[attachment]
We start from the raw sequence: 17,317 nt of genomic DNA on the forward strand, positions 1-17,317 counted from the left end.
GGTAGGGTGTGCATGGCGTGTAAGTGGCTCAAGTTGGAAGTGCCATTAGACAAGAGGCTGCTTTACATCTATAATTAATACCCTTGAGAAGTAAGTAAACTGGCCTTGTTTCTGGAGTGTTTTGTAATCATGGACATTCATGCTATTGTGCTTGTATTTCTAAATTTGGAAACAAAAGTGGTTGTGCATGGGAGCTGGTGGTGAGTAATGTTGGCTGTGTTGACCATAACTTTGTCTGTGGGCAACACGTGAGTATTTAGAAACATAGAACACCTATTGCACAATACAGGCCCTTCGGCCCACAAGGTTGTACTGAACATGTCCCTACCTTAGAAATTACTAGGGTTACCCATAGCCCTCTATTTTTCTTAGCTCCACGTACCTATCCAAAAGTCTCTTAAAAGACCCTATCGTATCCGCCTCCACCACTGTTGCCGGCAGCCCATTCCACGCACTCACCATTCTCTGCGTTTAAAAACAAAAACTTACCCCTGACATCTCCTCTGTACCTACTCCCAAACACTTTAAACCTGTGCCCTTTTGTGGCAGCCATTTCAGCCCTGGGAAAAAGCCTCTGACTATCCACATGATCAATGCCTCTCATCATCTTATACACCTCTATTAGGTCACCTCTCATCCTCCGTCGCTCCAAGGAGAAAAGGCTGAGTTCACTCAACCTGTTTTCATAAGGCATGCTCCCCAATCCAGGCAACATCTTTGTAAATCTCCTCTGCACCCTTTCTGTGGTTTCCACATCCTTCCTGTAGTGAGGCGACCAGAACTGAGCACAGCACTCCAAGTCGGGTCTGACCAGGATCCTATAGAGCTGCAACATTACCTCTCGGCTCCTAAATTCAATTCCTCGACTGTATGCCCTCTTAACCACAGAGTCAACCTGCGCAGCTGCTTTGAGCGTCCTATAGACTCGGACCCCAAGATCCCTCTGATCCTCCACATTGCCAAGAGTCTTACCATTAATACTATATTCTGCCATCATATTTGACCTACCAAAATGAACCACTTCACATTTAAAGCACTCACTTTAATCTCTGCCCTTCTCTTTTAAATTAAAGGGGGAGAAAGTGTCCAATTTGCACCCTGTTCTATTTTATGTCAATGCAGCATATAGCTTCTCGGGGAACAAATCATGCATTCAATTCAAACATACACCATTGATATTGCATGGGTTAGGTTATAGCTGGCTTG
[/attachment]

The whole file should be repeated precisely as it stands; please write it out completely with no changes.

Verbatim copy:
We start from the raw sequence: 17,317 nt of genomic DNA on the forward strand, positions 1-17,317 counted from the left end.
GGTAGGGTGTGCATGGCGTGTAAGTGGCTCAAGTTGGAAGTGCCATTAGACAAGAGGCTGCTTTACATCTATAATTAATACCCTTGAGAAGTAAGTAAACTGGCCTTGTTTCTGGAGTGTTTTGTAATCATGGACATTCATGCTATTGTGCTTGTATTTCTAAATTTGGAAACAAAAGTGGTTGTGCATGGGAGCTGGTGGTGAGTAATGTTGGCTGTGTTGACCATAACTTTGTCTGTGGGCAACACGTGAGTATTTAGAAACATAGAACACCTATTGCACAATACAGGCCCTTCGGCCCACAAGGTTGTACTGAACATGTCCCTACCTTAGAAATTACTAGGGTTACCCATAGCCCTCTATTTTTCTTAGCTCCACGTACCTATCCAAAAGTCTCTTAAAAGACCCTATCGTATCCGCCTCCACCACTGTTGCCGGCAGCCCATTCCACGCACTCACCATTCTCTGCGTTTAAAAACAAAAACTTACCCCTGACATCTCCTCTGTACCTACTCCCAAACACTTTAAACCTGTGCCCTTTTGTGGCAGCCATTTCAGCCCTGGGAAAAAGCCTCTGACTATCCACATGATCAATGCCTCTCATCATCTTATACACCTCTATTAGGTCACCTCTCATCCTCCGTCGCTCCAAGGAGAAAAGGCTGAGTTCACTCAACCTGTTTTCATAAGGCATGCTCCCCAATCCAGGCAACATCTTTGTAAATCTCCTCTGCACCCTTTCTGTGGTTTCCACATCCTTCCTGTAGTGAGGCGACCAGAACTGAGCACAGCACTCCAAGTCGGGTCTGACCAGGATCCTATAGAGCTGCAACATTACCTCTCGGCTCCTAAATTCAATTCCTCGACTGTATGCCCTCTTAACCACAGAGTCAACCTGCGCAGCTGCTTTGAGCGTCCTATAGACTCGGACCCCAAGATCCCTCTGATCCTCCACATTGCCAAGAGTCTTACCATTAATACTATATTCTGCCATCATATTTGACCTACCAAAATGAACCACTTCACATTTAAAGCACTCACTTTAATCTCTGCCCTTCTCTTTTAAATTAAAGGGGGAGAAAGTGTCCAATTTGCACCCTGTTCTATTTTATGTCAATGCAGCATATAGCTTCTCGGGGAACAAATCATGCATTCAATTCAAACATACACCATTGATATTGCATGGGTTAGGTTATAGCTGGCTTG